To tea lovers the fragrance adds a finishing touch to the drink they cherish so much. However, the world has too many varieties of tea that can be tasted. Travelling the world may not be everyone’s cup of tea hence, Shangri- La- Eros Hotel has come up with Mister Chai-a new Tea restaurant. It is a first of its kind tea restaurant which serves exquisite variety of tea and coffee. It a unique concept that has been curated to give patrons a local ‘tea shop feel’ focusing on regional Indian street food and beverages with a strong focus on tea. Also Read – ‘Playing Jojo was emotionally exhausting’Conceptualised by the renowned Dubai based interior design company. Stickman Designs, Mister Chai is an intimate and relaxed space, with a seating capacity of up to 50 guests, enclosed by a beautifully detailed brass balustrade, with each bookend creating a unique design detail. This quaint and exquisite element ensures that guests enjoy privacy from the main lobby. Unlike a conventional tea lounge, Mister Chai is a dining destination in its own right. Popular Indian street food has been re-invented and presented in exceptional style. Experienced and talented chefs under the guidance of executive hef Neeraj Tyagi, have collaborated to design a menu that is as creative as it is well thought out. Also Read – Leslie doing new comedy special with NetflixThe Chai Ki Tapri, which consists of the traditional Cutting Chai, Meri Apni Cutting and Kadak Masala Chai provide the quintessential Indian Chai experience. The beverage menu further offers a variety of Black Teas, Green Teas, Oolong Teas and Herbal Teas, Regional Teas, as well as Chai Thandi a variety of Iced Cold Teas. The menu also contains a section called the Mister Chai’s Microbrewery, which offers a selection of freshly brewed lavazza coffee. The Single Origin Coffee selection is inspired from specific coffee native regions such as Blue Mountain (Jamaican, Full Bodied and powerful), Rain Forest (Costa Rican, Aromatic and Refined) and more. Mister Chai also offers non-tea specialties from the streets of India under the Indian Chaska selection such as Masala Cola, Nimbu Lemon, Orange Ginger Punch, among other similar exciting beverage options. The collection of mouth-watering snacks that have been created is a kaleidoscope of regional dishes with a modern twist. The ‘Namkeen ka Dabba ‘, which is also considered to be the famous Indian savoury teatime snack, comprises of Ajwani Matthi, Curry Patta Peanuts, Cheese Fan giving your palate the perfect flavourful punch. The Wow Pao is a modern take on the native Maharashtran snack consisting of aperitifs such as the Goan Chorizo Pao, Shikampuri Pao or even the classic Vada Pao. Continuing with the Maharashtran inspired relishes, the menu also contains a ‘Taste of Mumbai’ section comprising of classics such as Colaba Fish Fry Sandwich, Bun Maska and much more which encapsulate the authentic flavours of Maharashtra. The Chaat Pe Charcha selection comprises of Corn Bhel, Kale Pakora Chaat, and Shakarkandi Chaat encapsulating flavours in sync with the most popular street food in the Capital.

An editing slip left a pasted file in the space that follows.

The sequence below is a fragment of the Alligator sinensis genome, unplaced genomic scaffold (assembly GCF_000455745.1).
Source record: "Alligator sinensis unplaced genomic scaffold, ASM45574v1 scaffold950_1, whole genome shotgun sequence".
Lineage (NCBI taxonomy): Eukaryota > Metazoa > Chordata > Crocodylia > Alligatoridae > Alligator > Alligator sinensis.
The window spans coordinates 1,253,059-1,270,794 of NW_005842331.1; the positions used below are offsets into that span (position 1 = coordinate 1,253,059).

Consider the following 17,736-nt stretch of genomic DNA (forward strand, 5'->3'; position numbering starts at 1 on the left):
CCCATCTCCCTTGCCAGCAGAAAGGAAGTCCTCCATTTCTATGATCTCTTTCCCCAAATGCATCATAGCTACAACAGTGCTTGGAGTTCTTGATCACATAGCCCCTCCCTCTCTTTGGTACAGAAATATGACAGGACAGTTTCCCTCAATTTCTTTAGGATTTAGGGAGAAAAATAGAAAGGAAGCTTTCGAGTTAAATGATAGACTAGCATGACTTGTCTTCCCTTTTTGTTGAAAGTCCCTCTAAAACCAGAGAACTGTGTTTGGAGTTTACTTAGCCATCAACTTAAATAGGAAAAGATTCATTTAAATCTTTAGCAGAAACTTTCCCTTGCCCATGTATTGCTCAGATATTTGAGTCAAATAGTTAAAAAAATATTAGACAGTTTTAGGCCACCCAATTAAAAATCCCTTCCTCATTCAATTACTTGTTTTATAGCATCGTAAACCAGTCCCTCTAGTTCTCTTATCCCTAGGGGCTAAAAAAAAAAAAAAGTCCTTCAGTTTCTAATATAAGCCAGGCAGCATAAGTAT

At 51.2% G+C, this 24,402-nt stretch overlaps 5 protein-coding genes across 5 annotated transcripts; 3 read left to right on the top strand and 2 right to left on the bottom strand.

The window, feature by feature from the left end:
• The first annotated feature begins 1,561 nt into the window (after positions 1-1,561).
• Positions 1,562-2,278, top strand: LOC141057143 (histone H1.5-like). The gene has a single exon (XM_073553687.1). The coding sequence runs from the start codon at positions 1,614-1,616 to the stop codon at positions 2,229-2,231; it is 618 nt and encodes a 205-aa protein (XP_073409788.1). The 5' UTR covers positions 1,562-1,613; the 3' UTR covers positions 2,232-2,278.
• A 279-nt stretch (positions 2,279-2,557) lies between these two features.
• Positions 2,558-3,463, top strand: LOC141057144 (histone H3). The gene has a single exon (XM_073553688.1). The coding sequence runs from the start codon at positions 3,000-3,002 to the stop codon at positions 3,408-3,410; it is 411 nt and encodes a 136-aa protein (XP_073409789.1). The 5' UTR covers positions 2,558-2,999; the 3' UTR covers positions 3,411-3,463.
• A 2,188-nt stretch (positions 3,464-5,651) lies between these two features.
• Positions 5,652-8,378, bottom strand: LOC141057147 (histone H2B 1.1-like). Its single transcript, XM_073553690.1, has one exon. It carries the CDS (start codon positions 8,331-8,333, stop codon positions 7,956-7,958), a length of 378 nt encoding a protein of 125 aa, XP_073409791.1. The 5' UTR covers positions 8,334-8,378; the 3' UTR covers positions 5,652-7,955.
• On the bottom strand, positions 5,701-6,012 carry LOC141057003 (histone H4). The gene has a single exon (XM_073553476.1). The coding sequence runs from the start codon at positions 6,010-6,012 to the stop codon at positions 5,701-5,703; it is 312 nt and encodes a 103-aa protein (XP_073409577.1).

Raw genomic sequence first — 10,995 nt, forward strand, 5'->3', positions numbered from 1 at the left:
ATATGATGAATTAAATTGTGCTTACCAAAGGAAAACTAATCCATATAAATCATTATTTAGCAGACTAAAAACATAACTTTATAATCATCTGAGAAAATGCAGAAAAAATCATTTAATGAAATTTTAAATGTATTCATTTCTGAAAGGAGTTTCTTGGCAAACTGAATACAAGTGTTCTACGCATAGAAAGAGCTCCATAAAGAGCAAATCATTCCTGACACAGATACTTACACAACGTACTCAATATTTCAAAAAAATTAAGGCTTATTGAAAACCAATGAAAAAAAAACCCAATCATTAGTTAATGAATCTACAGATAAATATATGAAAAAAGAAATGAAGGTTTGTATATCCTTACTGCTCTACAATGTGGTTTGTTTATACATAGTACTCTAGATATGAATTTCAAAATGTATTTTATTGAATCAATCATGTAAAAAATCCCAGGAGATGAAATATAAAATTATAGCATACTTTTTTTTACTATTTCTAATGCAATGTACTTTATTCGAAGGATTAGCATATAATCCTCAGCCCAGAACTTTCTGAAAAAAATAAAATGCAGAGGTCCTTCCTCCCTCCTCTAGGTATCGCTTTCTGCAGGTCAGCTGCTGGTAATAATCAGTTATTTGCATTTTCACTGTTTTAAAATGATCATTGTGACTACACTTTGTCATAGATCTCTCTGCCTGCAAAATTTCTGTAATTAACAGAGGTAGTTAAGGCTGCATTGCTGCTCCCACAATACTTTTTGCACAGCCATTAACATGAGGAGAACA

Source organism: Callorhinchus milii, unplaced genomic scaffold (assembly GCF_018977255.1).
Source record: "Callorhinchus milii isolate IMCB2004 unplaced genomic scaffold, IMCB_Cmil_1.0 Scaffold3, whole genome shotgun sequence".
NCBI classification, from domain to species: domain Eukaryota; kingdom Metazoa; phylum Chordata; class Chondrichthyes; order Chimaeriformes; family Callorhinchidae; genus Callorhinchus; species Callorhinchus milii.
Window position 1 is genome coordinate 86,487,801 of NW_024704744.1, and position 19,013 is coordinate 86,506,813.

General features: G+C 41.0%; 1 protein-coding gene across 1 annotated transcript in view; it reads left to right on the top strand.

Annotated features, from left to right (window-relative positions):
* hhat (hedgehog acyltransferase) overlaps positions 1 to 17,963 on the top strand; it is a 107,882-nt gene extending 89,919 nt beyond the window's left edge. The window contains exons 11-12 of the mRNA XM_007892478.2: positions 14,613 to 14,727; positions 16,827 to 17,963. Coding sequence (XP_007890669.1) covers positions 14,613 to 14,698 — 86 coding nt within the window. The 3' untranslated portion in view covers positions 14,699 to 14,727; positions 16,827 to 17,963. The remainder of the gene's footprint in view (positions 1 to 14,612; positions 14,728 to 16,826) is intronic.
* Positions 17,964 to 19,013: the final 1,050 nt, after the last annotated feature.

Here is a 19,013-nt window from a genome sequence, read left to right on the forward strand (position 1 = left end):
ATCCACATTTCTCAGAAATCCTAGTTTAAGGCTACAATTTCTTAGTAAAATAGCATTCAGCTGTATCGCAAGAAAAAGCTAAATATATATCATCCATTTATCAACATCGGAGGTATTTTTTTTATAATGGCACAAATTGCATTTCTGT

PERU — G Adventures’ first-ever Change Makers Summit, held earlier this month in Peru, was no ordinary FAM.Agents had to earn a spot on the trip based on their sales, as well as ‘social good’ entry submissions. They knew the week-long summit would take place in June, but they didn’t know where. Nor did they have advance details about the itinerary, except that they’d see first-hand the impact of responsible travel on local communities.Ultimately more than 100 travel agents from around the world took part in the Change Makers Summit. Travelweek attended the FAM as well.Bruce Poon Tip speaks to travel agents at the first-ever Change Makers Summit (all photos courtesy Vawn Himmelsbach)G Adventures’ novel approach is meant to inspire change in the way FAMs are run. “I’ve been extremely angry for years about the traditional FAM policy of this industry,” Bruce Poon Tip, founder of G Adventures, told Travelweek during the summit.“I know it’s super controversial when I talk about these FAMs,” he says. “Travel agents don’t get paid a lot so they’re in the travel industry to travel, and the head offices are taking advantage of that by not paying them more and offering these FAMs as their incentives to retain employees.”As a result, many agents pick FAMs based on the date or destination, but “there’s no connection to the operator or why they’re choosing it,” he says. “They’re the face of our company when they’re delivering our brand promise to their customers, and there’s a huge disconnect with this traditional FAM and a lack of innovation in this accepted behaviour of FAMs.”That was the inspiration behind the brand-new Change Makers Summit, which involved 147 attendees from 17 countries, including 15 Canadian travel agents. The FAM included stays in Lima, Cusco and the Sacred Valley, as well as a day trip to Machu Picchu and a ‘Big Night Out’ bash on the last night of the summit.More news: Transat calls Groupe Mach’s latest offer “highly abusive, coercive and misleading”Poon Tip says previously G wasn’t always getting the right type of agent on its FAMs. But with Change Makers, agents had to earn a coveted spot on the FAM.“The travel agent becomes an instrumental part of delivering our really aggressive brand promise,” says Poon Tip. “Our product is just not commoditized like it is when you’re selling capacity on ships or in resorts.” People don’t know what to expect when they book a trek in Nepal, a bike trip across Vietnam or a river boat cruise up the Amazon. “They have tons of questions, and that’s the role of the agent.”While the summit was a chance to connect with agents, it was also a chance to showcase G’s social enterprise projects. Rather than offering volunteer experiences for travellers (a concept Poon Tip feels can’t be done in a meaningful way on organized group trips), G created the Planeterra Foundation in 2003. This non-profit organization supports social enterprise projects connected to G’s tours.“Planeterra was created because we believe that travel is the biggest form of wealth distribution the world has ever seen and we want to make sure the communities and local people that we visit benefit from travel,” says Victoria Houle, Planeterra’ director of development.Locals can earn income from tourism by providing accommodations, meals, transportation and cultural experiences. So far, Planeterra’s projects around the world have received more than 500,000 travellers.Travel agents visit the Ccaccaccollo Women’s Weaving Cooperative in PeruPlaneterra lives under the ‘G For Good’ umbrella, which also encompasses the Ripple Score (the percentage of money G spends locally on trip services), Responsible Travel Policies and G Values Fund. “We do this because it’s estimated that out of every $100 that somebody spends in a country on a trip, only about $10 of that actually stays in that community,” says Houle.During the summit, Planeterra announced the next phase in its evolution. The foundation started out with 25 projects, and in 2015 launched ‘50 in 5,’ with 50 additional projects to be completed within five years.More news: Air Canada’s global sales update includes Managing Director, Canada & USA Sales“We’re so happy to say that we just met our goal of 75 projects in total around the world,” says Houle. “We decided we wanted to up the game, so now we’re going to launch ‘Project 100.’ We are going to be adding 25 more projects by the end of 2020.”Travel agents visit the Ccaccaccollo Women’s Weaving CooperativeWhile in Peru, agents visited the Ccaccaccollo Women’s Weaving Co-op in the Sacred Valley. The Planeterra-supported co-op provides an economic alternative for women who previously didn’t benefit from the tourism industry. Today, 60 women are directly employed by the co-op — which uses traditional weaving methods to produce textiles from llama and alpaca wool — but the impact extends to 440 community members, with 10,000 travellers visiting each year.Agents also visited Parwa Community Restaurant in Huchuy Qosco, also in the Sacred Valley. All income earned by the restaurant is used for investment in social projects for the community. The project directly impacts 65 people, but also benefits 1,000 community members (the ingredients used in the restaurant, for example, are purchased from local farmers).“My a-ha moment [on this trip] was when we visited Parwa Restaurant,” says Vicky Young, an international travel consultant with Flight Centre in Calgary, one of the Canadian agents who earned a spot on the FAM. “I’ve talked about this project for a very long time with clients.” So seeing it for the first time is something she won’t soon forget.“Seeing how Planeterra has changed that community is incredible — it’s given new life to them and they continue to pay it forward,” says Young. “I feel blessed to be a change maker and come here this week. I know we love changing lives, but I truly feel that all of our lives have been changed by being here as well.” Share Friday, June 28, 2019 Tags: FAMs, G Adventures, Peru “Huge disconnect” with typical FAMS spurs G Adventures to create Change Makers Summit By: Vawn Himmelsbach << Previous PostNext Post >>